Mount Eerie | Ocean Roar (P.W. Elvrum & Sun, L.T.D.)

Mount-Eerie-Ocean-RoarYou are led, from place to place, with no real sense of consciousness, while vocals suggest dreaming and field recordings; it is really almost like a dream.

 

The Microphones, Phil Elvrum, or however you heard about him, Mount Eerie is one of the best artists out there if you ask me. Evolution is the name of the game, but it has to be organic. You have to grow over time, expand your horizons, but manage to do it in a way that makes sense, a way that helps the listener to follow along and enjoy your career, not just an album.

There are bands that come up with a new sound every record, never mastering one in particular, but Mount Eerie is not one of these acts. To be honest, though, I had a hard time getting over 2008’s Lost Wisdom. That record had a major impact on me at the time of its release. I had graduated from college and was in a period of transition, and something about that record made it my favorite of the year.

Earlier this year, however, Elvrum released Clear Moon, a disc that that seemed to continue the growth of Mount Eerie since the release of Wind’s Poem in 2009. That album added a whole new range of instrumentation and soundscapes that were unexpected after listening to the previous records. It laid the patchwork for Clear Moon, an album, which was recorded in Elvrum’s new studio, an old church, and utilized the textures of that the space provided. It was a challenging record, not one that you could easily have on in the background, paying it no thought.

Ocean Roar builds on that, but in a significant way. The depth of the record is such that even the press release states, “It acts as a counterpoint to the soft synth walls and landscape pondering of Clear Moon, … A total wall of blue-grey oceanic fog, a half remembered dream of a trip through dense old growth hills to the gnarly winter ocean, in the middle of the night, decades ago. This album is the audio equivalent of the blanket of thick dark water vapor that covers the Pacific Northwest for most of the year, revealing only brief glimpses of illumination.” Perhaps the perfect description for a record that really does transport you to another place. Listening the first few times, I found myself just lying in bed, closing my eyes, and falling into the record. I wanted to take notes, jot down ideas, but that almost seemed impossible as the album set it.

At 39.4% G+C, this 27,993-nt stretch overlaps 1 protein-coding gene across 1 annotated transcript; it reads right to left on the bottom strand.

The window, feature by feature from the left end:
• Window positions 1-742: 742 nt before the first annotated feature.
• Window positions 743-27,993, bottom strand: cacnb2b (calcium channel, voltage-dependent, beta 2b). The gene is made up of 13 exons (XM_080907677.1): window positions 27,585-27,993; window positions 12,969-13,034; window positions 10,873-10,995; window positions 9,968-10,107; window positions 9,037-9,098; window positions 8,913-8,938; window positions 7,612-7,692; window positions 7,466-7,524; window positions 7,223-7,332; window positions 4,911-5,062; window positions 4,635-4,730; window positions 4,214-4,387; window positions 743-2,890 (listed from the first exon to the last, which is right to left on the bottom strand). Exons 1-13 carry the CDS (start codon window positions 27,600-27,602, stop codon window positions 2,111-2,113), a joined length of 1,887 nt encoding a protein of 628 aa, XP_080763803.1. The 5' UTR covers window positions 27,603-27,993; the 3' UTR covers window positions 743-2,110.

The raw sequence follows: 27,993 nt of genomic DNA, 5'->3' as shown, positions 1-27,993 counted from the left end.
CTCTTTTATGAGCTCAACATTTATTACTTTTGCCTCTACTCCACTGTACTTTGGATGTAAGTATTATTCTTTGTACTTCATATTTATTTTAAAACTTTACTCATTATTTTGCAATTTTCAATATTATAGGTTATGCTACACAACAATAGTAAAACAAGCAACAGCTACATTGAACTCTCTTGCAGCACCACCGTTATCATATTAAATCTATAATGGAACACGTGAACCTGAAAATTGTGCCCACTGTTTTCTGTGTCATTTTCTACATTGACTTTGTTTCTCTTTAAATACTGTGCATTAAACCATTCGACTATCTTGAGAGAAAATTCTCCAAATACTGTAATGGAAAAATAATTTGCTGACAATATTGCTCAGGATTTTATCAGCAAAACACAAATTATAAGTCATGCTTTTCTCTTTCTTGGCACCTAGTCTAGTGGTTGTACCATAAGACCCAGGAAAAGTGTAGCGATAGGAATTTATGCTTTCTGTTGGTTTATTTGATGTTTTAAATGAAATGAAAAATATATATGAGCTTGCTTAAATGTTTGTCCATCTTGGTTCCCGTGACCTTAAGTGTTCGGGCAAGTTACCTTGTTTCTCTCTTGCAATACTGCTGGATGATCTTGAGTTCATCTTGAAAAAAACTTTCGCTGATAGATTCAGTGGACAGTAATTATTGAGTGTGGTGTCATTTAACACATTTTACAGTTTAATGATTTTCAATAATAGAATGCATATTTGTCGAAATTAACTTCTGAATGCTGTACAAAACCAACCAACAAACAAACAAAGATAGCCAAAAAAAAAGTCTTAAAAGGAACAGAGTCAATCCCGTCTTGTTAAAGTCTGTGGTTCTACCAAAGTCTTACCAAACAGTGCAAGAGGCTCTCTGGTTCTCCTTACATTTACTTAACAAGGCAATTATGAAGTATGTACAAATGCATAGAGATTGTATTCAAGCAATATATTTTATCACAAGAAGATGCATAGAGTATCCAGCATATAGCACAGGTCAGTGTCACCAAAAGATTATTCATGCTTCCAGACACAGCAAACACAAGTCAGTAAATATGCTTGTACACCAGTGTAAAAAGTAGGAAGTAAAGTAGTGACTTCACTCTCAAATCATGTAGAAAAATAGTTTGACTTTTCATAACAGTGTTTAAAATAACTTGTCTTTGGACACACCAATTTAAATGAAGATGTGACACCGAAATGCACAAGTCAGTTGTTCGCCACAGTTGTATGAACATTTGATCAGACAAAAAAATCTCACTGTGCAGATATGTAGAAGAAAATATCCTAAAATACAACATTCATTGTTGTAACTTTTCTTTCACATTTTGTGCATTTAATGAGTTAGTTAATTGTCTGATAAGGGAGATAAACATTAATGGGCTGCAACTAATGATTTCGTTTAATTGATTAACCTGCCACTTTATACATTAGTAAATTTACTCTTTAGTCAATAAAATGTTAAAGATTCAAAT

It starts with the haunting organs, a quick unexpected drop in of the percussion, then the phased-out guitars, into a track that feels best suited for a long drive—but then halfway through, the vocals take you to almost separate place with basic melody, one that exists only above the mix of the pulsing intro. “Pale Lights,” the first track on the album, leads the listener through what I could only describe as the probable sounds inside of Phil Elvrum’s head. The use of the space to record this nine-plus-minute track work incredibly well, too; the old church resonates the separate melodies, somehow distinctly creating what appear to be separate tracks on first listen. It feels like water vapor coming through the headphones, just as the publicist suggests.

That really is the feel of the album, though. You are led, from place to place, with no real sense of consciousness, while vocals suggest dreaming and field recordings; it is really almost like a dream. It takes more than one listen to truly hear the record. I have listened to it quite a few times myself, and I still don’t know exactly what to say.

All in all I think this album deserves a listen—a serious listen. Even if you have not been a fan of past Mount Eerie, I still feel this record could really appeal to you. It shows a huge growth in the sound of Elvrum, one that isn’t exactly easy to listen to, but also somehow strangely easy to listen to, given the actual recordings.

Right now, I would have to say this is one of my favorite albums of the year.  A+ | Alex Hodschayan

RIYL: The Microphones, Little Wings, Grouper

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